The popularity of Crystal Red (and Black) shrimp continues to rise for good reason: these bee shrimp are simple to care for, do not need a large aquarium, and can be bred for both enjoyment and profit.
Different grades and color patterns might be difficult to distinguish if you’re just starting out with a Crystal Red shrimp colony. What accounts for the wide price range? What characteristics make a Crystal Red of “excellent quality?” If you want to know how to properly grade Crystal Red shrimp, you should read on.
Classification of Crystal Red Shrimp, in General:
The quality of a Crystal Red shrimp may be determined by following a few simple guidelines.
- To some extent, more white is preferable than no white at all. The highest possible grade cannot be awarded to a shrimp that is wholly white.
- Shrimp with transparent spots are rated far lower than those without. In general, the grade goes up as the level of opacity of the colors increases.
- Shrimp may lose some of their color or become more opaque as they age, but this doesn’t imply they don’t still have the genes for the trait.
Qualities of Crystal Red Shrimp:
The grading scale for Crystal Red shrimp goes from SSS (the highest) to C (the lowest) (lowest). Below you’ll find grade-specific descriptions.
Failing-grade Crystal Red shrimp:
C-grade Shrimp of the Crystal Crimson kind still seem very similar to the original Crystal Red in that they are nearly all red and have just very faint white stripes. Lacking in opaqueness, they are now out of favor in the hobby world.
Shrimp of the Crystal Red kind, not the highest quality:
B-grade Crystal Reds are less blotchy in color than C-grades because they include more white color. The appearance of visible color bands is progressing, although imperfectly.
Exceptional Crystal Red shrimp:
A-grade For those just starting out, Crystal Reds are an excellent option since they are inexpensive in comparison to higher grades but yet offer a lovely opaque coloring with distinct bands.
Crystal Red Shrimp, Quality Grade S
Crystal Reds of the S grade are less transparent than those of the A grade because they have a more diffused white hue and a less distinct red band in the centre. In order to raise a shrimp’s grade from S to S+, it has to have good color solidity, including some additional white and particular color patterns (more information on patterns below).
Sustainably caught Crystal Red shrimp, SS quality:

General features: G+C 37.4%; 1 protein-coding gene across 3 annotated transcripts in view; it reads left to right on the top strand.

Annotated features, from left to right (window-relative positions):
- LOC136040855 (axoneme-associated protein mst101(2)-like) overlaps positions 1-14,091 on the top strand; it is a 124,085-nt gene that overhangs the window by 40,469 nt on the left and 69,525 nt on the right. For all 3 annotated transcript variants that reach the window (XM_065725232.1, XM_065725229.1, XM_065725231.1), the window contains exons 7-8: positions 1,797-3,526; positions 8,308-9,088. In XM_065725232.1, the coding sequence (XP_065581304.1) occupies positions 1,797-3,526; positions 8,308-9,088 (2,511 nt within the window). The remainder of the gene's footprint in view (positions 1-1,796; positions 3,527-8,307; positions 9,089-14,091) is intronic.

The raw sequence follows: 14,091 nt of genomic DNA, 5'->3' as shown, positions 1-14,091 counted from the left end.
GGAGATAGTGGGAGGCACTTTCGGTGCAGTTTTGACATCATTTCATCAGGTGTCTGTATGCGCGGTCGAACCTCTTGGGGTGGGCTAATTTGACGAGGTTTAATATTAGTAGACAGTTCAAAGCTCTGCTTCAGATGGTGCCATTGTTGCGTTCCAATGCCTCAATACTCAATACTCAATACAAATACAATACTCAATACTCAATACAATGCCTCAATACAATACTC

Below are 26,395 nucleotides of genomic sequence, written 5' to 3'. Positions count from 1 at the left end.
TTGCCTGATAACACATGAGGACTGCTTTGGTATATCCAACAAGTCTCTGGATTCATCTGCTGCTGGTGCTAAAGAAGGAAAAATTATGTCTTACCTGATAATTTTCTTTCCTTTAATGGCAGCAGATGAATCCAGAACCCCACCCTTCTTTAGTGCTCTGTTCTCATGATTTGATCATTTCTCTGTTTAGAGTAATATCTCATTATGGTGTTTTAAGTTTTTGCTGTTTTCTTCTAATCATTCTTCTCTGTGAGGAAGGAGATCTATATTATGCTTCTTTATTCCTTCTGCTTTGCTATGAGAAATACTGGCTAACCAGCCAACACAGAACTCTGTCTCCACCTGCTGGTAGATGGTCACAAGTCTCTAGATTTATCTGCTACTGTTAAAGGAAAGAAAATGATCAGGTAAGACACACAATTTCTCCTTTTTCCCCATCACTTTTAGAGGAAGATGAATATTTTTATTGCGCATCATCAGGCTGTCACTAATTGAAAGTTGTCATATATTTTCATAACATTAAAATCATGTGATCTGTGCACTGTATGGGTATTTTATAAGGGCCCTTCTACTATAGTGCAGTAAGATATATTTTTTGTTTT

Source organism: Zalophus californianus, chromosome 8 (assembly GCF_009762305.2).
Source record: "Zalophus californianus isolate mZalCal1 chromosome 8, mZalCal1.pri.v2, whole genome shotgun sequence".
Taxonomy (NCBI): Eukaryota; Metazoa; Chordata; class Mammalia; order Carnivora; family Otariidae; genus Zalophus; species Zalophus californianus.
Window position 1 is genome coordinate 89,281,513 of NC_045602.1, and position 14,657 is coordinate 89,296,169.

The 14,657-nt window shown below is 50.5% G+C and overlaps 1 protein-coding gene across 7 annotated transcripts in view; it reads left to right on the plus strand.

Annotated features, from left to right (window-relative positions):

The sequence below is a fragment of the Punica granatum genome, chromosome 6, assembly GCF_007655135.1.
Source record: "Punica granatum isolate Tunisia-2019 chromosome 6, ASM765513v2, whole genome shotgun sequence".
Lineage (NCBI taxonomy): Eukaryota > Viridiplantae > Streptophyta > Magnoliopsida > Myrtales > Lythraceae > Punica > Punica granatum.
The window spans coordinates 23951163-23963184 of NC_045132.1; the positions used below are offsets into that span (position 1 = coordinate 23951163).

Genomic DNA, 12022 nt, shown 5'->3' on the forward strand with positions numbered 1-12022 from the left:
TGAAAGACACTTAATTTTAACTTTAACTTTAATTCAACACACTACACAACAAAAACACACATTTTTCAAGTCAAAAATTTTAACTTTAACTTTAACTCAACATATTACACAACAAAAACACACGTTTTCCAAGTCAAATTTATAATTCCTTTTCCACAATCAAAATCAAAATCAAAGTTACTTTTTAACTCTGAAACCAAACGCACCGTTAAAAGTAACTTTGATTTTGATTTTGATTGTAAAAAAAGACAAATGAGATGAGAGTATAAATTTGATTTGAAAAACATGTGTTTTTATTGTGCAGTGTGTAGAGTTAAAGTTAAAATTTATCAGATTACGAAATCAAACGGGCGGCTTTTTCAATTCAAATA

Grade SS Crystal A better quality of red shrimp is indicated by a little less intense red hue compared to S-grade examples. The strip of colour seen on S-grades is replaced with a larger round dot in the centre of their flanks. A Hinomaru is the name given to this pinpoint (more information on patterns below).
Cristal Red shrimp of the SSS variety:
By all conventional measures, SSS is the pinnacle of Crystal Red quality since it has the greatest percentage of white. The SSS grade and price of shrimp are based on their unique design and coloring.
Coloration Examples for Crystal Red Shrimp:
Not only are Crystal Red shrimp assessed according to their overall coloration and transparency, but also according to the presence or absence of certain patterns. Below, we’ll go through the most frequent Crystal Red designs.
These Mosura Crystal Reds are top-tier SSS quality. Mosuras are easily distinguished by their almost all-white bodies and distinctive red coloring on the head and tail. Several species of Mosuras may be found in the hobby, including:
- Flowering mosura: The pattern of coloring down the side of the head resembles a flower, with a white center patch.
- Crown of Mosura: On top of their heads, there is a white half-circle that seems like a crown against the red coloring.
- Heart of Mosura: When seen from the side, the red coloring on top of the head with the white dot resembles the outline of a heart.
- Smiley face mosura: When seen from above, the red on the head consists of only a dot at the top and a dash just beneath it, creating the impression of a grin.
The SS Hinomaru:
The red circle known as a Hinomaru may be seen on the top of the shrimp’s back if it is SS grade Crystal Red.
- Refusing to Let Hinomaru In: The Hinomaru looks like a no-entry sign because of the white line through the centre.
- The Double-Hinomaru: There is a second dot (instead of a band) on the tail, in addition to the first Hinomaru on the upper back.
Standard (S) patterns:
There are two prevalent patterns in the S-grade that “upgrade” a shrimp from a S to a S+. In addition, the number of white stripes may change.
- Teeth of a tiger: The red area in the center is broken up into two halves by a white triangle at the base. A toothlike shape may be seen in this white triangle.
- V-band: Once again, the red area in the centre is asymmetrical, taking on the form of a triangle. Very like the tiger tooth design, however without the supplementary red dash.
- Four white stripes: The term alludes to the fact that the pattern is segmented into four white bands and three red bands. First-class prawns also exhibit this pattern.
- Three parallel strips of white: There is one key difference, however: these shrimp are missing the last white ring on their tails. The whole tail, on the other hand, is crimson and/or see-through. A-grade shrimp also exhibit this pattern.